The Rooster Bar
by John Grisham
Reviewed by Robert M. Jarvis
John Grisham, the criminal lawyer-turned-novelist, likes writing about law students in trouble. In The Firm (1991), Mitch McDeere, a Harvard University law student, nearly lost his life after discovering his new employer was a mob front. In The Pelican Brief (1992), Darby Shaw, a Tulane University law student, was forced to go on the run after she figured out who killed two U.S. Supreme Court justices. In The Rainmaker (1995), University of Memphis law student Rudy Baylor had his only job offer rescinded just before graduation, leaving him no choice but to work as an ambulance chaser. And in The Associate (2009), Kyle McAvoy, a Yale University law student, was blackmailed into stealing confidential information.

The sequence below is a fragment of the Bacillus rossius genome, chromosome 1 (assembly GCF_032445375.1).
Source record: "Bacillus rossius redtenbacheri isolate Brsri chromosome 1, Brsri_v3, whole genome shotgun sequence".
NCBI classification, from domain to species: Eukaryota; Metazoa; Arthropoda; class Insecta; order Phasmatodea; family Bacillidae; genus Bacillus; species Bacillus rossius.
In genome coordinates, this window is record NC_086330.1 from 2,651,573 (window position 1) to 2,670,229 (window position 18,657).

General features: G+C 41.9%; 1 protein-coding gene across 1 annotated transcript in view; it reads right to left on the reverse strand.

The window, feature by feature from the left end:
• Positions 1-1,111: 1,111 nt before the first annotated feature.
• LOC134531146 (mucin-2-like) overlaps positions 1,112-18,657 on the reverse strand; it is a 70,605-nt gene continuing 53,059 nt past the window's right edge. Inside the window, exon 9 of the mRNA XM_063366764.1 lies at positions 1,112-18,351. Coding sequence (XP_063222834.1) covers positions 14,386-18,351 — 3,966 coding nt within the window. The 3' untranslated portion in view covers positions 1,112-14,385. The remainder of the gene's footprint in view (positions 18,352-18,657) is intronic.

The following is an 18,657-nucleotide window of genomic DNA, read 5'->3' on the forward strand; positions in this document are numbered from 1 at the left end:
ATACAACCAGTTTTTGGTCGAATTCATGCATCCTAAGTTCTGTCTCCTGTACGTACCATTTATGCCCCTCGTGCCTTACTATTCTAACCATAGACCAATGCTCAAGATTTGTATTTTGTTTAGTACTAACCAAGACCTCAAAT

Thus, it should come as no surprise that the protagonists in The Rooster Bar (2017), Grisham's 25th novel, are three down-and-out law students: Mark Frazier, Todd Lucero, and Zola Maal. The trio are classmates at Foggy Bottom Law School (FBLS), a for-profit law school in Washington, D.C., owned by a rapacious investor, Hinds Rackley. FBLS is one of seven for-profit law schools that Rackley controls, and he uses them to generate huge profits by convincing naive students to take out crushing student loans.
When Gordon Tanner, another FBLS student, realizes he will never earn enough as a lawyer to pay off his debts, he kills himself. To avenge their friend's death, Frazier, Lucero, and Maal decide to blackmail Rackley. They also drop out of FBLS, despite being just a few months from graduation, and begin practicing law...